CHATTANOOGA, TN --The driver of a school bus that was filled with elementary students when it crashed in Chattanooga, killing at least five children, has been arrested and faces charges including vehicular homicide.
According to a crash report obtained by ABC News, the 24-year-old driver of the fatal bus crash was involved with another car accident just two months ago.
Johnthony Walker was cited while driving for Duraham School Services on September 20, 2016 when he was traveling eastbound around a "blind curve." In an effort to maneuver the bus around the curve, Walker crossed over into the oncoming, westbound traffic, hitting/side swiping another car, a Kia Soul.
According to the crash report, "There were no children in the front rows and no reports of any injuries. The damage were minor to both vehicles."
Calling the Monday afternoon crash "every public safety professional's worst nightmare," Chattanooga Police Chief Fred Fletcher told an overnight news conference that Walker was charged with five counts of vehicular homicide. Walker was also charged with reckless driving and reckless endangerment.
VIDEO: Officials say at least 5 dead in Tennessee bus crash
Investigators were looking at speed "very, very strongly" as a factor in the crash, Fletcher said earlier.
Police said overnight that five children were killed in the crash. Earlier in the day, Hamilton County District Attorney Neal Pinkston told news outlets the crash killed six. The Associated Press was not immediately able to reach officials early Tuesday to clarify the discrepancy.
Thirty-five students from kindergarten through fifth grade were on board when the bus flipped onto its side and wrapped around a tree. The bus was the only vehicle involved in the crash, but Fletcher said the scene was complicated and covered a significant area.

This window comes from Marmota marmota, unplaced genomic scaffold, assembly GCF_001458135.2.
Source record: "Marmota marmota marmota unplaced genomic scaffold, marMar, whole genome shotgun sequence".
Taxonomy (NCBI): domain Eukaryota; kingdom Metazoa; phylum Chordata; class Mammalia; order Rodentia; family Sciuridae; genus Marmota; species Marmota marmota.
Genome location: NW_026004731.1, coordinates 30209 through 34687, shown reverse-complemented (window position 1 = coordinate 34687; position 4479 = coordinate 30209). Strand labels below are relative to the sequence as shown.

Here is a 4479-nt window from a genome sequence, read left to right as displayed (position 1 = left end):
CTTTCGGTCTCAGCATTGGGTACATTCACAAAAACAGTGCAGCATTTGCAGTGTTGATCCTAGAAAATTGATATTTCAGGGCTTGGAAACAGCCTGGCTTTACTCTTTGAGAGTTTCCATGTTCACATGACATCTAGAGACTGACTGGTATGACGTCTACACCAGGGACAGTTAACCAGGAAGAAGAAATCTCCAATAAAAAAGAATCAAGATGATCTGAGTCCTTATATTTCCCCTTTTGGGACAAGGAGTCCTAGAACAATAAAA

Bloodied Woodmore Elementary School students lay on stretchers, while others walked away dazed with their parents after the crash, local news outlets reported. More than 20 children went to hospitals for their injuries, according to Fletcher.
Emergency responders needed almost two hours to get all the children off the bus.
Television cameras showed emergency vehicles still there late into the night, and the National Transportation Safety Board tweeted that a team would be heading to Chattanooga on Tuesday morning to investigate.
Television stations reported that people lined up to donate blood and some donors were asked to make appointments for Tuesday.
Kirk Kelly, interim superintendent for Hamilton County schools, said classes would be held Tuesday with counselors available for students and staff.
Fletcher said the families of the children who died had been notified but police would not release their names because they were juveniles.
"Our hearts go out, as well as the hearts of all these people behind me, to the families, the neighborhood, the school, for all the people involved in this, we assure you we are doing everything we can," Fletcher said.
At the state Capitol in Nashville, Tennessee Gov. Bill Haslam called the crash "a tragic event" and offered assistance.
"We're going to do everything we can to assist in any way," Haslam said. "It's a sad situation anytime there's a school bus with children involved, which there is in this case."